According to the 2021 edition of CBRE’s Trends® in the Hotel Industry report, total operating revenue for the average hotel in the sample declined by 62.2 percent from 2019 to 2020.
NB: This is an article from CBRE Hotels
This is by far the greatest decline in revenue recorded during the 84-year history of the Trends® survey. For reference purposes, operating revenues declined by 18.4 percent during the Great Recession in 2009.
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Hotel sales and marketing department expenditures can be viewed as an investment to obtain revenue. However, facing such extreme reductions in revenues, the marketing department, like all others, was tasked in 2020 with the mandate to cut costs. A review of the changes in marketing department expenditures from 2019 to 2020 provides some interesting insights into how U.S. hotels adjusted their unit-level marketing tactics in response to the industry recession.
To assess how U.S. hotel sales and marketing executives altered their plans in response to the dramatic fall-off in performance, we have examined the sales and marketing department expenses of a same-store sample of 4,028 properties during the years 2019 and 2020. The study sample consisted solely of hotels that have on-site sales and marketing personnel. In aggregate, the properties averaged 214 rooms in size, with a 2020 occupancy of 34.9%, and an average daily rate (ADR) of $144.48. This is down from an occupancy of 74.9% in 2019, along with and ADR of $184.03.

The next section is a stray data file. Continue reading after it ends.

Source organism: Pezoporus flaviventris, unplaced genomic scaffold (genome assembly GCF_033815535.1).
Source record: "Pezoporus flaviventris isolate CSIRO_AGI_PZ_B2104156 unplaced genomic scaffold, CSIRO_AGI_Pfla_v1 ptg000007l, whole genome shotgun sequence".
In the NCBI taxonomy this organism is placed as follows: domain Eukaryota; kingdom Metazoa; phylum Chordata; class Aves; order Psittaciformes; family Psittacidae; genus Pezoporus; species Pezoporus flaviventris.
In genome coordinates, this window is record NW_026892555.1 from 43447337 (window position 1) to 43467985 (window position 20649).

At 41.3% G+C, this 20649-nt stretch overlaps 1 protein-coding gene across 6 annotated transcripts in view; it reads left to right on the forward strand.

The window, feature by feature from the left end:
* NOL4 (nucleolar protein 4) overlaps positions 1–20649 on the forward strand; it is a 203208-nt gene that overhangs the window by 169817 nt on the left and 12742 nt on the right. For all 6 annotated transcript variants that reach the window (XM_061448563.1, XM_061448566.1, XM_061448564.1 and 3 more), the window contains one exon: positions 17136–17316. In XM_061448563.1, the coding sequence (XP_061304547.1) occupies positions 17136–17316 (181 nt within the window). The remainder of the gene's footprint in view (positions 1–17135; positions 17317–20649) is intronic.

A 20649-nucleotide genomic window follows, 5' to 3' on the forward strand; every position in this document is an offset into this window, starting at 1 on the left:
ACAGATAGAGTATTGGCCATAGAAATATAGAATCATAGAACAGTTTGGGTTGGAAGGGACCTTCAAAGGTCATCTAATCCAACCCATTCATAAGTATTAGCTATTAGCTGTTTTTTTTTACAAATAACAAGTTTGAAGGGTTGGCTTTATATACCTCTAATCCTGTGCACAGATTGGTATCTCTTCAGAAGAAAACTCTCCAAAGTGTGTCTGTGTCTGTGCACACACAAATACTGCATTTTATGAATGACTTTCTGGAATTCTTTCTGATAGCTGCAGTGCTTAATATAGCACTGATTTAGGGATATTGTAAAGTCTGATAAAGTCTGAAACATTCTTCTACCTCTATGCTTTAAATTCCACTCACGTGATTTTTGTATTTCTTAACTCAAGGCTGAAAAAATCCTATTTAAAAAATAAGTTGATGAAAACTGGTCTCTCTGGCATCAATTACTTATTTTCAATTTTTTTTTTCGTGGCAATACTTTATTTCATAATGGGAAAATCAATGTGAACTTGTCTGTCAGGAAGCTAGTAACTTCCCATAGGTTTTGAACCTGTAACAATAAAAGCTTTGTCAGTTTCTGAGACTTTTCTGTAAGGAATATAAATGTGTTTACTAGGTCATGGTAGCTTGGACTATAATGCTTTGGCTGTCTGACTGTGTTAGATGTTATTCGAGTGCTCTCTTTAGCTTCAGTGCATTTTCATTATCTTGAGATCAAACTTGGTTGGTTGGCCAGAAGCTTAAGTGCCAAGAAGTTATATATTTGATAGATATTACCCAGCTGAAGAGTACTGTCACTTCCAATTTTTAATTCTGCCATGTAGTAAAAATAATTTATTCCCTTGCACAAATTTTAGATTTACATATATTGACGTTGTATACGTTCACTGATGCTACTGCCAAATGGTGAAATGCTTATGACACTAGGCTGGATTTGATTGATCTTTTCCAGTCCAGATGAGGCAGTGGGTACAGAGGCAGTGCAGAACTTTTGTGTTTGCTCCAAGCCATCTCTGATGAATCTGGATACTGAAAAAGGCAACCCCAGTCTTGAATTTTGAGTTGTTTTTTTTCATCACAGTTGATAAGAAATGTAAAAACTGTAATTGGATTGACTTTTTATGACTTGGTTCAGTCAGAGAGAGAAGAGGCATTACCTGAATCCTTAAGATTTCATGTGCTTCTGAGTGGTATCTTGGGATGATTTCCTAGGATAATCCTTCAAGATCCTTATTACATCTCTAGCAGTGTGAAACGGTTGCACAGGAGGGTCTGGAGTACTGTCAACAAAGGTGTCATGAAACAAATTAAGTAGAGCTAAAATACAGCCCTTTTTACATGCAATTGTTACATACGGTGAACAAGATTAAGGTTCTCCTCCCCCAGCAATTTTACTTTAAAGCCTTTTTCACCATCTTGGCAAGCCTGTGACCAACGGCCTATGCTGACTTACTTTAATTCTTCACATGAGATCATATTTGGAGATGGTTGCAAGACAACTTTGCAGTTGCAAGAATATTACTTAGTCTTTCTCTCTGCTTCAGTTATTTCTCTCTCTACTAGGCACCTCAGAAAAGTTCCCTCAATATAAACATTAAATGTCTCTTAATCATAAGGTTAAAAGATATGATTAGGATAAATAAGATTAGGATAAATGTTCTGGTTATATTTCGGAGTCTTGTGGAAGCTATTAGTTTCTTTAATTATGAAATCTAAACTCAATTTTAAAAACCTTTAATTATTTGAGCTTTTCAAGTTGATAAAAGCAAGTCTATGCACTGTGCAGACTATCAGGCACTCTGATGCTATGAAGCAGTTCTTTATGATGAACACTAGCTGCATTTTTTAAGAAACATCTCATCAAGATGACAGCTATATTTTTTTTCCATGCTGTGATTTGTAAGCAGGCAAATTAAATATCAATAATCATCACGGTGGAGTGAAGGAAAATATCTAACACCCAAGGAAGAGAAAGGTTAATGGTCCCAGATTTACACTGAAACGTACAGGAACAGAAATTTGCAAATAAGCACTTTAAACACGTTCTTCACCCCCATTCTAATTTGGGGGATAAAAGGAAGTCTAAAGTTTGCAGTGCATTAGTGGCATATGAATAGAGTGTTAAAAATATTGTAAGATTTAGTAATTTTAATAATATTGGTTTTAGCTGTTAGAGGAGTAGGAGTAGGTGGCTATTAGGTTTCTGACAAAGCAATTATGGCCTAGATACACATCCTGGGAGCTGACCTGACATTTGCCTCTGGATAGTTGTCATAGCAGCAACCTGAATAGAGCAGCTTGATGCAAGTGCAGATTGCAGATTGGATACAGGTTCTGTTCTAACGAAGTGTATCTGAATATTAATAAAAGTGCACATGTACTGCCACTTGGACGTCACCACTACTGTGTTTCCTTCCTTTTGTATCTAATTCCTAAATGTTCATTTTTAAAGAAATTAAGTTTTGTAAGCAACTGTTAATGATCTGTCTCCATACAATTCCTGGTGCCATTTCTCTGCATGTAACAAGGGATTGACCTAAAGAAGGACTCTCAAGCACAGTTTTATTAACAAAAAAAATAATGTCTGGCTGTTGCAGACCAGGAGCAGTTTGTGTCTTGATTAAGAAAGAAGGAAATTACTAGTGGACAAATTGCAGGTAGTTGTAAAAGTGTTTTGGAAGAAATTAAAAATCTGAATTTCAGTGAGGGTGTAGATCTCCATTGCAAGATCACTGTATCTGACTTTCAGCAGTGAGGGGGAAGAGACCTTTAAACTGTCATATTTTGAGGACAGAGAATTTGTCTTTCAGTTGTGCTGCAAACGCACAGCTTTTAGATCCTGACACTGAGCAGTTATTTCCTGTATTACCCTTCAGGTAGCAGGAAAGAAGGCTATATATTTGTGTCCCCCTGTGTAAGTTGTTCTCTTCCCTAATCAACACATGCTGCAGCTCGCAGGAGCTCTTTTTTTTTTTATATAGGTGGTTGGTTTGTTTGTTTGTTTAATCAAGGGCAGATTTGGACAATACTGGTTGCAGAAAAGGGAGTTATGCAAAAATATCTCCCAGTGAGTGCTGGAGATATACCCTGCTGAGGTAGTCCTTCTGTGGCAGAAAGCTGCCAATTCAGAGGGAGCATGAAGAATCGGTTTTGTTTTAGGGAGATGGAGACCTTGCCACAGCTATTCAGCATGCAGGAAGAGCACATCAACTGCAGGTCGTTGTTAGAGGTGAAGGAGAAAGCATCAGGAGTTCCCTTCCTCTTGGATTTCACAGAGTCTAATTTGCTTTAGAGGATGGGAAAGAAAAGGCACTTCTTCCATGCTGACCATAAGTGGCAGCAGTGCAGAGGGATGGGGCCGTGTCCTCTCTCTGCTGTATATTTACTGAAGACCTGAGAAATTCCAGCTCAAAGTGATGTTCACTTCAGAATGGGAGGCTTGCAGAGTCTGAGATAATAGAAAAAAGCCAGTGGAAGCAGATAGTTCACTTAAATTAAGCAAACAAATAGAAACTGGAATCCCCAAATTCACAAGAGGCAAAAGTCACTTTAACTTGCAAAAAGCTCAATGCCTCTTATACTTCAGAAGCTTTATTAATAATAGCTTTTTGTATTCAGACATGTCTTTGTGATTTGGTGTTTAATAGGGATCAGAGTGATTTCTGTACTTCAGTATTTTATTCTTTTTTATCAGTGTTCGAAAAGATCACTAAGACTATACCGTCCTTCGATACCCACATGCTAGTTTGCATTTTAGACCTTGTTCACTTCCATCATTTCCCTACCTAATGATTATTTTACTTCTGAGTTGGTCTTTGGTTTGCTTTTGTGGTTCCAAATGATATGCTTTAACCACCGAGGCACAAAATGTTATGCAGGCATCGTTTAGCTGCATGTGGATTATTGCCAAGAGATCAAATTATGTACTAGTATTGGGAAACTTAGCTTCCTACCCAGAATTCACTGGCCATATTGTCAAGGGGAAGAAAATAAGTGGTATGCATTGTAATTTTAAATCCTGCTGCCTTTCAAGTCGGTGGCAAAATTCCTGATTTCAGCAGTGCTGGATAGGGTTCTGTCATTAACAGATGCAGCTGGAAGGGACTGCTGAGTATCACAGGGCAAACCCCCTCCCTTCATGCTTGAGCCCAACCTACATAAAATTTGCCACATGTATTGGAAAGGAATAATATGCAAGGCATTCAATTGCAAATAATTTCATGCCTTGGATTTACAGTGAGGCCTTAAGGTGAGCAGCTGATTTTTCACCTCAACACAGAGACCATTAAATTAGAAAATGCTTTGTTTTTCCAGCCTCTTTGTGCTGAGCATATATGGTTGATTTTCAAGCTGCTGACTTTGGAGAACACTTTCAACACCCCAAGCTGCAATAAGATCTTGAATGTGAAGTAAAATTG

All Expenses Reduced
CBRE’s Trends® in the Hotel Industry survey tracks 15 different expense categories within the Sales and Marketing Department. These include seven labor related costs, three franchisee related fees, and five specific marketing expenditure categories.
From 2019 to 2020, the average property in our study sample cut their marketing department expenditures by 53.1 percent. For reference purposes, the aggregate of all hotel undistributed department expenses declined by 39.8 percent during the year. With revenues declining by 64.1 percent at these same hotels, sales and marketing department expenses as a percent of total revenue increased from 9.2 percent in 2019 to 11.9 in 2020.
Within the sales and marketing department, franchise related fees comprise the biggest percentage of total department costs. In 2019, franchise related fees averaged 48.8 percent of total department costs. Since most franchise fees are typically charged as a percent of rooms revenue, the 63.3 percent decline in rooms revenue for the study sample triggered a 58.2 percent decline in franchise fee payments. The precipitous drop in franchise fees is the primary reason why marketing department expenditures declined to a greater degree than the other undistributed departments.
Labor costs are the second largest expense within the sales and marketing department. In 2019, the combined cost for salaries, wages and employee benefits equaled 28.5 percent of total department costs. From 2019 to 2020, these costs were cut by 44.9 percent. Among the various labor related costs tracked by CBRE within these departments, the greatest percentage declines were observed among the salaries and wages paid to non-management personnel, service charge payouts, and bonuses.